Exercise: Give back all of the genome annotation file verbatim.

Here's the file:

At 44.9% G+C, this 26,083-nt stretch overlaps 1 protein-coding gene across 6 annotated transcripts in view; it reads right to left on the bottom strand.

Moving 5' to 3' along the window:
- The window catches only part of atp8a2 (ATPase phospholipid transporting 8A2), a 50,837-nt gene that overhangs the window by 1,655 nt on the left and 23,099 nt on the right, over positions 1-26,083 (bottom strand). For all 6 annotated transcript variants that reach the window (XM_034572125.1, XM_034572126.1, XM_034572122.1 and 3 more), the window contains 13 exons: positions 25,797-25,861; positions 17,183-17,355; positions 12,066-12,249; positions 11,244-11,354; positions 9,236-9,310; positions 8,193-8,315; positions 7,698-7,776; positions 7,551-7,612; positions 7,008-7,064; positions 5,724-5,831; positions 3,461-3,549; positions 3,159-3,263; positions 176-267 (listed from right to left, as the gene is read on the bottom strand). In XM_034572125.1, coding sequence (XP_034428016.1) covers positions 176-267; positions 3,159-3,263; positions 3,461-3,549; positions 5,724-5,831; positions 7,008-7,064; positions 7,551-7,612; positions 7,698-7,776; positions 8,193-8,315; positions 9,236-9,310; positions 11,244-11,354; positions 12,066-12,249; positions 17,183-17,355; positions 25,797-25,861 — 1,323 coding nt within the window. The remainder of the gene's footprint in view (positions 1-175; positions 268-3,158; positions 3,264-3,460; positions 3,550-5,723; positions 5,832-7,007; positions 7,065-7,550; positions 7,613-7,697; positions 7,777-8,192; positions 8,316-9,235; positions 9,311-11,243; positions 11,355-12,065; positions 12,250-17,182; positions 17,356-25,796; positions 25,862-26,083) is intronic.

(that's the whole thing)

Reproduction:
At 44.9% G+C, this 26,083-nt stretch overlaps 1 protein-coding gene across 6 annotated transcripts in view; it reads right to left on the bottom strand.

Moving 5' to 3' along the window:
- The window catches only part of atp8a2 (ATPase phospholipid transporting 8A2), a 50,837-nt gene that overhangs the window by 1,655 nt on the left and 23,099 nt on the right, over positions 1-26,083 (bottom strand). For all 6 annotated transcript variants that reach the window (XM_034572125.1, XM_034572126.1, XM_034572122.1 and 3 more), the window contains 13 exons: positions 25,797-25,861; positions 17,183-17,355; positions 12,066-12,249; positions 11,244-11,354; positions 9,236-9,310; positions 8,193-8,315; positions 7,698-7,776; positions 7,551-7,612; positions 7,008-7,064; positions 5,724-5,831; positions 3,461-3,549; positions 3,159-3,263; positions 176-267 (listed from right to left, as the gene is read on the bottom strand). In XM_034572125.1, coding sequence (XP_034428016.1) covers positions 176-267; positions 3,159-3,263; positions 3,461-3,549; positions 5,724-5,831; positions 7,008-7,064; positions 7,551-7,612; positions 7,698-7,776; positions 8,193-8,315; positions 9,236-9,310; positions 11,244-11,354; positions 12,066-12,249; positions 17,183-17,355; positions 25,797-25,861 — 1,323 coding nt within the window. The remainder of the gene's footprint in view (positions 1-175; positions 268-3,158; positions 3,264-3,460; positions 3,550-5,723; positions 5,832-7,007; positions 7,065-7,550; positions 7,613-7,697; positions 7,777-8,192; positions 8,316-9,235; positions 9,311-11,243; positions 11,355-12,065; positions 12,250-17,182; positions 17,356-25,796; positions 25,862-26,083) is intronic.